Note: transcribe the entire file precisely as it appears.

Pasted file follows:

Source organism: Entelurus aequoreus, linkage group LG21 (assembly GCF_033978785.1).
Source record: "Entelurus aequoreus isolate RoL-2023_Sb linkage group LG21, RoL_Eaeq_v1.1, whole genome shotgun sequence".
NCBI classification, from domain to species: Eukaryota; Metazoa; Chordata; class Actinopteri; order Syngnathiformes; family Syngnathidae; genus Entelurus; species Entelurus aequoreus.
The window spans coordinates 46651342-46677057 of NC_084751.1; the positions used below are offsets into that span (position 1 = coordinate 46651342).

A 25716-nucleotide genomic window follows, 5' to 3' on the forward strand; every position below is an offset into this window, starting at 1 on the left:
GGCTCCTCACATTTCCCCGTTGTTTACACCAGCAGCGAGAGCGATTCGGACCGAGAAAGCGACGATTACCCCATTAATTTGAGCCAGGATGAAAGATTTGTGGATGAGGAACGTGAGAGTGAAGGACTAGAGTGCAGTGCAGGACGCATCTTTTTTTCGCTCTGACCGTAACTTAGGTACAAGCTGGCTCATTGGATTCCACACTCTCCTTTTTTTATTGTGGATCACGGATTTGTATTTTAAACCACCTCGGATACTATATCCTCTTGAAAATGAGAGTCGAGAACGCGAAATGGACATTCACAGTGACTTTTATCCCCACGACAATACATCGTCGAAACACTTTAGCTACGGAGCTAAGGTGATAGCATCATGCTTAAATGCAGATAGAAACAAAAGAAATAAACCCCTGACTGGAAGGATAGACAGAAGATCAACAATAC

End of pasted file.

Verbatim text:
Source organism: Entelurus aequoreus, linkage group LG21 (assembly GCF_033978785.1).
Source record: "Entelurus aequoreus isolate RoL-2023_Sb linkage group LG21, RoL_Eaeq_v1.1, whole genome shotgun sequence".
NCBI classification, from domain to species: Eukaryota; Metazoa; Chordata; class Actinopteri; order Syngnathiformes; family Syngnathidae; genus Entelurus; species Entelurus aequoreus.
The window spans coordinates 46651342-46677057 of NC_084751.1; the positions used below are offsets into that span (position 1 = coordinate 46651342).

A 25716-nucleotide genomic window follows, 5' to 3' on the forward strand; every position below is an offset into this window, starting at 1 on the left:
GGCTCCTCACATTTCCCCGTTGTTTACACCAGCAGCGAGAGCGATTCGGACCGAGAAAGCGACGATTACCCCATTAATTTGAGCCAGGATGAAAGATTTGTGGATGAGGAACGTGAGAGTGAAGGACTAGAGTGCAGTGCAGGACGCATCTTTTTTTCGCTCTGACCGTAACTTAGGTACAAGCTGGCTCATTGGATTCCACACTCTCCTTTTTTTATTGTGGATCACGGATTTGTATTTTAAACCACCTCGGATACTATATCCTCTTGAAAATGAGAGTCGAGAACGCGAAATGGACATTCACAGTGACTTTTATCCCCACGACAATACATCGTCGAAACACTTTAGCTACGGAGCTAAGGTGATAGCATCATGCTTAAATGCAGATAGAAACAAAAGAAATAAACCCCTGACTGGAAGGATAGACAGAAGATCAACAATAC